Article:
One Perspective: Republicans, the courts and Obama's presidency

David Schultz, The Daily Record Newswire

What the Republicans cannot do to President Obama in Congress with legislation they are trying to do to him in court through litigation. As is becoming clear, the fate of the Obama presidency, and perhaps the direction of America, increasingly hinges on what the U.S. Supreme Court and other federal courts will do over the next few months.
By now it is clear the Republican Party and the president do not agree on much, including a range of policies on climate change, immigration and health care. Republicans and the president are also far apart on issues such as same-sex marriage, voting rights and almost anything the president spoke of in his January State of the Union address. The president and congressional Republicans live in alternative policy universes, influenced by contrasting political bases that view the role of government in society in contrasting ways.

From literally day one, Republicans have refused to cooperate with the president. Even in defeat, instead of conceding loss, they have kept up the fight — which explains the 40+ votes to repeal the Affordable Care Act. Congress may lose in the showdown over defunding the president’s executive order granting temporary amnesty for undocumented immigrants, but that may not matter. Instead, parallel to the legislation strategy has been a litigation one that has so far been successful in limiting the president.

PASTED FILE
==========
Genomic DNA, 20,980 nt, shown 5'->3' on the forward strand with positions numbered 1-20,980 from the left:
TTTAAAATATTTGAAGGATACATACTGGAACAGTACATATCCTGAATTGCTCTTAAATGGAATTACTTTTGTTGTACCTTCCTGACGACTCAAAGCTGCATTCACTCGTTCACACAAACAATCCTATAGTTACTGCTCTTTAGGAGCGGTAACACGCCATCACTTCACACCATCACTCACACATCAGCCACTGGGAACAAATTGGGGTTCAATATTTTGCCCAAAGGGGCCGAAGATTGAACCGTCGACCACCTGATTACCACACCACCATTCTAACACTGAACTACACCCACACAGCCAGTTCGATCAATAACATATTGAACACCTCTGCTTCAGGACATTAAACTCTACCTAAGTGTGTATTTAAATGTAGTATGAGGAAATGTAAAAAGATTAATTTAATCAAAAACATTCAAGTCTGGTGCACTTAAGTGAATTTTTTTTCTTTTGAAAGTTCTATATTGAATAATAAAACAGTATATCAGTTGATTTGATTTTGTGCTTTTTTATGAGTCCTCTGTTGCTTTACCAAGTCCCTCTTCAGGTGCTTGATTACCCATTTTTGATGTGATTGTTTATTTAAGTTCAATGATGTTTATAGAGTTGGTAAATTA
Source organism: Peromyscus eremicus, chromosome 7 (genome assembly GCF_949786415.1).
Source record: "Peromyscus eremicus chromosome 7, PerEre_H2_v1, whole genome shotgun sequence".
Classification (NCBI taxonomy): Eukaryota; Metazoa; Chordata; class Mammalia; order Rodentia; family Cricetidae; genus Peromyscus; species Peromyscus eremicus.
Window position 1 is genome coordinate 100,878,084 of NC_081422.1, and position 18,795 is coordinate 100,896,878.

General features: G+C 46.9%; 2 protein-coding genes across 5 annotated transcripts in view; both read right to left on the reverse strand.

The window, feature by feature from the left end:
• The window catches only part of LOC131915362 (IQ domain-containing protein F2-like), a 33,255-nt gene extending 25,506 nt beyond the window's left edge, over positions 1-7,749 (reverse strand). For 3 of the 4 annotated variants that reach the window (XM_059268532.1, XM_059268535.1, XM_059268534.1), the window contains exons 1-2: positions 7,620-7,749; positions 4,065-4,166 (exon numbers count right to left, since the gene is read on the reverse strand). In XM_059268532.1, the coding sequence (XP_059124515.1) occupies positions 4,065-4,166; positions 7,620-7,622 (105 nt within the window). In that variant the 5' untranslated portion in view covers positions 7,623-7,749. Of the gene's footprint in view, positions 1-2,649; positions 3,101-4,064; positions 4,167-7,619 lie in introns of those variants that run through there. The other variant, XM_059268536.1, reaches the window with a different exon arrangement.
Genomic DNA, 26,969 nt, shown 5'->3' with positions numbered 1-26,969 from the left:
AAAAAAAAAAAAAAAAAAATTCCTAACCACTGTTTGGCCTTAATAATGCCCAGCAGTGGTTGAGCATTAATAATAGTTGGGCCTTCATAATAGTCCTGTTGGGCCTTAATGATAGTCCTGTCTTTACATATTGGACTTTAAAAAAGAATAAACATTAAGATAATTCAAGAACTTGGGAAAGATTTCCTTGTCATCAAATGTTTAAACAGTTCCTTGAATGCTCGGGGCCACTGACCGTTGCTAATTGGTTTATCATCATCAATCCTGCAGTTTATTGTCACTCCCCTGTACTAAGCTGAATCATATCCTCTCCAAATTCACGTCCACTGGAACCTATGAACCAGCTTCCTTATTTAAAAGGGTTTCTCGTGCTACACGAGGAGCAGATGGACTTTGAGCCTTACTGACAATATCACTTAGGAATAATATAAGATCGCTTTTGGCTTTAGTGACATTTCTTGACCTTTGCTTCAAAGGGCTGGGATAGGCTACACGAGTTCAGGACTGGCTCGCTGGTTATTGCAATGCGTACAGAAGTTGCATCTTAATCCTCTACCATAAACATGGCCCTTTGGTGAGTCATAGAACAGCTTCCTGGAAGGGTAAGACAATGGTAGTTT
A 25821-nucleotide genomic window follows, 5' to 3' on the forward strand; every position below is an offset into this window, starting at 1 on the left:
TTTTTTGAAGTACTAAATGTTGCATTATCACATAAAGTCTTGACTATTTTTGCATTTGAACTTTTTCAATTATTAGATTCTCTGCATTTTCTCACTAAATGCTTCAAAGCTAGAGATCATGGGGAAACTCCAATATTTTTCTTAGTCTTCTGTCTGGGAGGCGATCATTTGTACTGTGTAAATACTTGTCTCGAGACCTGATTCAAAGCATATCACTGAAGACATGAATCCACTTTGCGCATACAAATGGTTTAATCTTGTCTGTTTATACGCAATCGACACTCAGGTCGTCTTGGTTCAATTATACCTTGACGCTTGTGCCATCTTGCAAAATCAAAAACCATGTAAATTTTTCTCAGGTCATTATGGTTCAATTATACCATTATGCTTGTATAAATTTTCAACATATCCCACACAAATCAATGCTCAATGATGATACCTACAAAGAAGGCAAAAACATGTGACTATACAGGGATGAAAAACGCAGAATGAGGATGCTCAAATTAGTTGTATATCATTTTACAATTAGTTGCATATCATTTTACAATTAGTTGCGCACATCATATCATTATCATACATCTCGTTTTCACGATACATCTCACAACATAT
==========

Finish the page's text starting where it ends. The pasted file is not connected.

American government 101 says separation of powers defines the respective powers of the president, Congress, and the judiciary. Simply put, Congress makes the law, the president enforces it, and the courts interpret it. Throw in the idea of checks and balances and Congress’ power to make laws requires presidential ascent or a two-third vote to overcome the veto. But somewhere between checks and balances and separation of powers something perverse is happening: The Supreme Court under Chief Justice John Roberts has become a major policy player and game changer for the Obama presidency.

The courts are not supposed to make policy. They are not supposed to effect social change. Their job is to simply interpret the law and not substitute their views for that of the electorally accountable branches of government.

Alexander Hamilton declared this too in Federalist Paper 78, in which he stated that the Supreme Court would neither have the power of the sword nor the purse and that it would be the “least dangerous branch” of the government.

Supreme Court justices as eminent as Oliver Wendall Holmes Jr., Felix Frankfurter and William Rehnquist have declared this. And so have Republicans. All during the Warren Court era, Republican critics of the court decried its judicial activism, overstepping or second-guessing states and Congress. There was some cogency to these claims, but the court then did not so much thwart change but facilitate it when the political process had broken down, captured by prejudice or bogged down by entrenched interests.